In this journey called life, we also have to run our race. We have to remember what our Daddy-- Abba-- tells us. We can’t listen to folks who haven’t even run the race. We have to do whatever Daddy God said.
We have to eat right. Put the right stuff inside of us. Watch what we consume. Eat the whole roll of God’s word. Drink the living water. Keep practicing. Keep training. Keep running. “Everyone who competes in the games goes into strict training. They do it to get a crown that will not last; but we do it to get a crown that will last forever.” 1Corinthians 9:25
Even when it looks like you’re behind and failing, don’t give up. Keep running your race.
We are encompassed by a great cloud of witnesses-- those who have ran the race, those who are on the sidelines cheering for and encouraging us. But each of us has to run our own race. During parts of the race, we will be on the other side of the track and we won’t be able to hear the cheers. We might feel all alone. That’s when we have to remember what Coach D.A.D., our heavenly father God, said. And sometimes when we’re rounding the bend, the coach will be there, waving his arms and giving us instructions. Or even if we can’t see the coach, the Holy Spirit will be there giving us His instructions, telling us what Daddy is saying.
Sometimes you feel like giving up and just walking off the track. I saw that this year at a track meet. The girl just walked off and the other girls on her team were not able to finish the race. Even if you’re behind, don’t stop running. There’s someone coming behind you, depending on you to finish your race. Keep running. Keep pressing toward the mark. Run the race with patience and perseverance that God has set before you. It’s your race. Don’t give up. Keep going.
No matter what place they came in the race, if the girls made a certain time, they qualified to go down state and compete.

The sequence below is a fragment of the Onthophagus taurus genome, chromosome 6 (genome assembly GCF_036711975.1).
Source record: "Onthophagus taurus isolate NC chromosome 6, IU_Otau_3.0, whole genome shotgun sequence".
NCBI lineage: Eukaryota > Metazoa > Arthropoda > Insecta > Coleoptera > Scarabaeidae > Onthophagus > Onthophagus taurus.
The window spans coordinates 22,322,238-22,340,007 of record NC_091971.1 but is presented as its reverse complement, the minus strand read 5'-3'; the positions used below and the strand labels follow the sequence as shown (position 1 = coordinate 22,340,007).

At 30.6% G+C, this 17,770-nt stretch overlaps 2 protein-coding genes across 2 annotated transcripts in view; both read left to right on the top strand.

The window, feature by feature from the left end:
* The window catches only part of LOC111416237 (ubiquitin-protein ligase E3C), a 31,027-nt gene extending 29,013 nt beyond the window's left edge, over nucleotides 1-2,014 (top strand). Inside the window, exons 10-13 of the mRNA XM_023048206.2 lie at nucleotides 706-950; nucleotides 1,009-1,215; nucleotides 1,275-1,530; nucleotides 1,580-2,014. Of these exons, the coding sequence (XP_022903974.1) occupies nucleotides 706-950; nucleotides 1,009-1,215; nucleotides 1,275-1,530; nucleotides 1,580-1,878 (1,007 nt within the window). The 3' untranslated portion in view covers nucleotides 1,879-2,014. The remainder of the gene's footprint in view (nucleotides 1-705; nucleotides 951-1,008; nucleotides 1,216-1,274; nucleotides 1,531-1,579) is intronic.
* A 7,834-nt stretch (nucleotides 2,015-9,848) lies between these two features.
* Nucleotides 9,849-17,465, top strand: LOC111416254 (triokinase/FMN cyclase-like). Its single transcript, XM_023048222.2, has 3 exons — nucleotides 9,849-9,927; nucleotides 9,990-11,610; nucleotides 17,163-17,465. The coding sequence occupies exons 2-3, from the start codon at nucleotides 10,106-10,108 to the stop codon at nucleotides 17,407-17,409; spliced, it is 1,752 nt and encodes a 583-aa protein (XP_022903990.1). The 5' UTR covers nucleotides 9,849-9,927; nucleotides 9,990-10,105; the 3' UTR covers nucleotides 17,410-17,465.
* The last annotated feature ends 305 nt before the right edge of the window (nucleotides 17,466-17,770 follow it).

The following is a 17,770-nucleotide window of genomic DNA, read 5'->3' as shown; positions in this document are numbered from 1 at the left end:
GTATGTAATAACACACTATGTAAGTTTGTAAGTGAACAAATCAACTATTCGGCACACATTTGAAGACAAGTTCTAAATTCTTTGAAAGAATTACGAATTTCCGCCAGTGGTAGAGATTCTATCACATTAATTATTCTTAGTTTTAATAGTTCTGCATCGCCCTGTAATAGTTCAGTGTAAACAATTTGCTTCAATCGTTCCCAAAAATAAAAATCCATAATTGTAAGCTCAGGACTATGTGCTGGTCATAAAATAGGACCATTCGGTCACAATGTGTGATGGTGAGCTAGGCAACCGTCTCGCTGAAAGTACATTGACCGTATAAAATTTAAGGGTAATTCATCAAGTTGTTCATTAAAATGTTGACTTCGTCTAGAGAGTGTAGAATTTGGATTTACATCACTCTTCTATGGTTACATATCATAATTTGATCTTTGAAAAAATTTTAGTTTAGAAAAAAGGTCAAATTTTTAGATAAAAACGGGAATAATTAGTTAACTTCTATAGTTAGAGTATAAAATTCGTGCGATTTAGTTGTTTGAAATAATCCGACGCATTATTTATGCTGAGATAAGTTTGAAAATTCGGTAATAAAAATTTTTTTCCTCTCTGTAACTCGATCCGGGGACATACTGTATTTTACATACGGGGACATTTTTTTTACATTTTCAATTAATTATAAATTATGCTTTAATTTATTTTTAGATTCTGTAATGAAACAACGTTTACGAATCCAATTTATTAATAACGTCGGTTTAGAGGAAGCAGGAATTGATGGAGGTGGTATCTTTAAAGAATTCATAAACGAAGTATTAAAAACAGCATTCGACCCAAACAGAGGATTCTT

You may feel like you’re losing and others have passed you by. But don’t worry. Keep running your race and pressing toward the mark. And after while you’ll get past sectionals and go to state and win the prize of the high calling of God in Christ Jesus. And you like, Paul, will be able to say, “I have fought the good fight, I have finished the race, I have kept the faith.” (2 Timothy 4:7)
Great analogy Monica!!!
I too was a track runner in high school and remember all too well the stamina & press that it takes to run any race. I didn't have a earthly father coaching me at that time, but praise God, through this race of life, I have the heavenly Father coaching me every step of the way.
Thank you for always sharing an "on-time" word. Love & Blessings to you and your family. May the Father continue to prosper, increase and expand all that you and your husband put your hands to do.
Great analogy Monica!!!
I too was a track runner in high school. And I remember all too well the stamina & press that it took to run a race. I did not have a earthly Father to personally coach me at that time, but praise God that in this race of Life, I have my heavenly Father coaching me every step of the way. Therefore I know that I am destined to win!
Thanks for always sharing an "on-time" word. Praying that the Father continues to prosper, increase, and expand all that you and your husband put your hands to do. Love & blessings to you and the family.
Monica, you are your mother's daughter. LOL. And "Little Monica" is your clone. I am so proud of her for finishing what she started, and how she's looking forward to training and improving her time, because she's already a winner.